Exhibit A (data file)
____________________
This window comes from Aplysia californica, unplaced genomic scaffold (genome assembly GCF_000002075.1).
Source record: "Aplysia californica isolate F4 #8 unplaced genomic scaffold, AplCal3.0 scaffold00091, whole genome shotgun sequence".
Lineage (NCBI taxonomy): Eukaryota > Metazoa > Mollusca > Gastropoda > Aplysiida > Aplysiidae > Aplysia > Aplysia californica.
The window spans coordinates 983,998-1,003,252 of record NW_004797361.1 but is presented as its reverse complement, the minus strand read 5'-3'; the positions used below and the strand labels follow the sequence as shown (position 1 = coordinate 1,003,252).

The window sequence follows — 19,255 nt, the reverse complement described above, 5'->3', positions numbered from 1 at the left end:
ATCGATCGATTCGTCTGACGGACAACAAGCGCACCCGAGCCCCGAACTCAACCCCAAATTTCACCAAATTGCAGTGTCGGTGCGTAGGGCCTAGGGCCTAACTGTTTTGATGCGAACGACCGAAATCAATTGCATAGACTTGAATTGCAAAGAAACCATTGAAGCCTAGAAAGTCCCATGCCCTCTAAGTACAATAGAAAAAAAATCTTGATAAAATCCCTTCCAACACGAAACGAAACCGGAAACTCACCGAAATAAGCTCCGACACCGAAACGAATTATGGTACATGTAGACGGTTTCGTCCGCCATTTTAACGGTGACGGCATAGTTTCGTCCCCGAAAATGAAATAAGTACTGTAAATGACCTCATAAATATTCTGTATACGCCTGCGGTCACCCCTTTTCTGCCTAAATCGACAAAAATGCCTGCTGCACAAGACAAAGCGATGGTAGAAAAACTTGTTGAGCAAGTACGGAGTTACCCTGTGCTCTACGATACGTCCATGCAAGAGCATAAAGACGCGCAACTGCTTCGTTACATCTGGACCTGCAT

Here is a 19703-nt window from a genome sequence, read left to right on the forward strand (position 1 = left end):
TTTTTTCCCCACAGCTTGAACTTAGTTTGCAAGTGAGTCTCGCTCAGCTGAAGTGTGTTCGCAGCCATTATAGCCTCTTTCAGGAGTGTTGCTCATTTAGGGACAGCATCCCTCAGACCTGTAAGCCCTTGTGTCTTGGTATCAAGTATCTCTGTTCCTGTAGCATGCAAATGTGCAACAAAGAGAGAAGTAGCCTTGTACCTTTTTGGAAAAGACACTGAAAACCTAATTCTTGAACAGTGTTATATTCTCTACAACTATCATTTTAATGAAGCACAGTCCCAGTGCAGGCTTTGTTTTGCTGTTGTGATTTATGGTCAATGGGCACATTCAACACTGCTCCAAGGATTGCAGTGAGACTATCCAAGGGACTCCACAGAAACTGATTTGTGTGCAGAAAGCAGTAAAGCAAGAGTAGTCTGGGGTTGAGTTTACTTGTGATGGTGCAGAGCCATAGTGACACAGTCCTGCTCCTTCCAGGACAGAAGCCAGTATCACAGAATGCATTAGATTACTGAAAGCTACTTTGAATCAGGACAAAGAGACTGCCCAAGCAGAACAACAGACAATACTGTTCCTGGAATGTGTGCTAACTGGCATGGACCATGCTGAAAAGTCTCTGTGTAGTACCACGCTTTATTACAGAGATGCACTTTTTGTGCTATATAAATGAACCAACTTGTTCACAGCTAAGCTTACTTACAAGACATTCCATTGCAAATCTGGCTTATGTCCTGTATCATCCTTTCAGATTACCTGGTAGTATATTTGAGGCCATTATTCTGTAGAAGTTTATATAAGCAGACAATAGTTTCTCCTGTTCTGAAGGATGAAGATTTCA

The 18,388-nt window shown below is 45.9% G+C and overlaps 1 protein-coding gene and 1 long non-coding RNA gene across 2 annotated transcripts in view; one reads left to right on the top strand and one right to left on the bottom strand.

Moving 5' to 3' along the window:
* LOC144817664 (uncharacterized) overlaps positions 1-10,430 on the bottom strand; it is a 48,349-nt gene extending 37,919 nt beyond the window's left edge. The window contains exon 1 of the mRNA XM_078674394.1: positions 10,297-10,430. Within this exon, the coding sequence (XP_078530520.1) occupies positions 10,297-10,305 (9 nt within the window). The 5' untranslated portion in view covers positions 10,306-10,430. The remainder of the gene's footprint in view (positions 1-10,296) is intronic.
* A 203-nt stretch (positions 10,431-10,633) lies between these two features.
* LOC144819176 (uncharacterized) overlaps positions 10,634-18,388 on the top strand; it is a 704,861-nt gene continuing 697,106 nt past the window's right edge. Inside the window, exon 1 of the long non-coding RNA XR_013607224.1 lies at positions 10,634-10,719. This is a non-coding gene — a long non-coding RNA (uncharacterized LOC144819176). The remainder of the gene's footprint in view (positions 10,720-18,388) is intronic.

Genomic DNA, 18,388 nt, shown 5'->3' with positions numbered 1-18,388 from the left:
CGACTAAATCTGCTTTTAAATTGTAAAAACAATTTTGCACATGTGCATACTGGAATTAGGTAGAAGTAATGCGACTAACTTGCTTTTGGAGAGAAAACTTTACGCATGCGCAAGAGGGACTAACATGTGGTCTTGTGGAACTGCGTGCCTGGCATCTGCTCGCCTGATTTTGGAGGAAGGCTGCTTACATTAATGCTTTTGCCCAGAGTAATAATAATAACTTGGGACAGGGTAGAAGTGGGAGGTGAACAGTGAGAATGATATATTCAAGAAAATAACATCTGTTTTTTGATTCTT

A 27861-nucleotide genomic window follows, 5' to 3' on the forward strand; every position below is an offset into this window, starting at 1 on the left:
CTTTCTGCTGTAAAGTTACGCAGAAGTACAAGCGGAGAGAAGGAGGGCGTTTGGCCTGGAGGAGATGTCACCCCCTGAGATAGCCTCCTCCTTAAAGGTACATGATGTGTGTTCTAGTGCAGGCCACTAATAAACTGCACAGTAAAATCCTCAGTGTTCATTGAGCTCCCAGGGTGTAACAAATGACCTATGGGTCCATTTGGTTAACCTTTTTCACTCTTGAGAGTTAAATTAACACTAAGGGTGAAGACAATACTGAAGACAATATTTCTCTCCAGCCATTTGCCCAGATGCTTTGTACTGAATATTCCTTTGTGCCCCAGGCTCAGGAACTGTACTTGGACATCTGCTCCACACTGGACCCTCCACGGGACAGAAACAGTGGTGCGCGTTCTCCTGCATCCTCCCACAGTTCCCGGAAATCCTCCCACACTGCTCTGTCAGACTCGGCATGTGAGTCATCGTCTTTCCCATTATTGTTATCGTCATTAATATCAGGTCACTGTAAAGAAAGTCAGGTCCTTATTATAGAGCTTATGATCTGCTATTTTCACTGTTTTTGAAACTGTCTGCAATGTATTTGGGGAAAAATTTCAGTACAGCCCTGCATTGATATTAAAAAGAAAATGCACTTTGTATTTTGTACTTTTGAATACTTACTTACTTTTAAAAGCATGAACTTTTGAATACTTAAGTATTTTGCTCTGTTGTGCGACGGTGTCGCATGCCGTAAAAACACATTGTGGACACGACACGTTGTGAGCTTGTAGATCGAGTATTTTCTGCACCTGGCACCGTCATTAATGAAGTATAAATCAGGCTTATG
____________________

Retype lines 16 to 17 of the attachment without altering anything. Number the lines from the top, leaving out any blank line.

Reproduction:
A 27861-nucleotide genomic window follows, 5' to 3' on the forward strand; every position below is an offset into this window, starting at 1 on the left:
CTTTCTGCTGTAAAGTTACGCAGAAGTACAAGCGGAGAGAAGGAGGGCGTTTGGCCTGGAGGAGATGTCACCCCCTGAGATAGCCTCCTCCTTAAAGGTACATGATGTGTGTTCTAGTGCAGGCCACTAATAAACTGCACAGTAAAATCCTCAGTGTTCATTGAGCTCCCAGGGTGTAACAAATGACCTATGGGTCCATTTGGTTAACCTTTTTCACTCTTGAGAGTTAAATTAACACTAAGGGTGAAGACAATACTGAAGACAATATTTCTCTCCAGCCATTTGCCCAGATGCTTTGTACTGAATATTCCTTTGTGCCCCAGGCTCAGGAACTGTACTTGGACATCTGCTCCACACTGGACCCTCCACGGGACAGAAACAGTGGTGCGCGTTCTCCTGCATCCTCCCACAGTTCCCGGAAATCCTCCCACACTGCTCTGTCAGACTCGGCATGTGAGTCATCGTCTTTCCCATTATTGTTATCGTCATTAATATCAGGTCACTGTAAAGAAAGTCAGGTCCTTATTATAGAGCTTATGATCTGCTATTTTCACTGTTTTTGAAACTGTCTGCAATGTATTTGGGGAAAAATTTCAGTACAGCCCTGCATTGATATTAAAAAGAAAATGCACTTTGTATTTTGTACTTTTGAATACTTACTTACTTTTAAAAGCATGAACTTTTGAATACTTAAGTATTTTGCTCTGTTGTGCGACGGTGTCGCATGCCGTAAAAACACATTGTGGACACGACACGTTGTGAGCTTGTAGATCGAGTATTTTCTGCACCTGGCACCGTCATTAATGAAGTATAAATCAGGCTTATG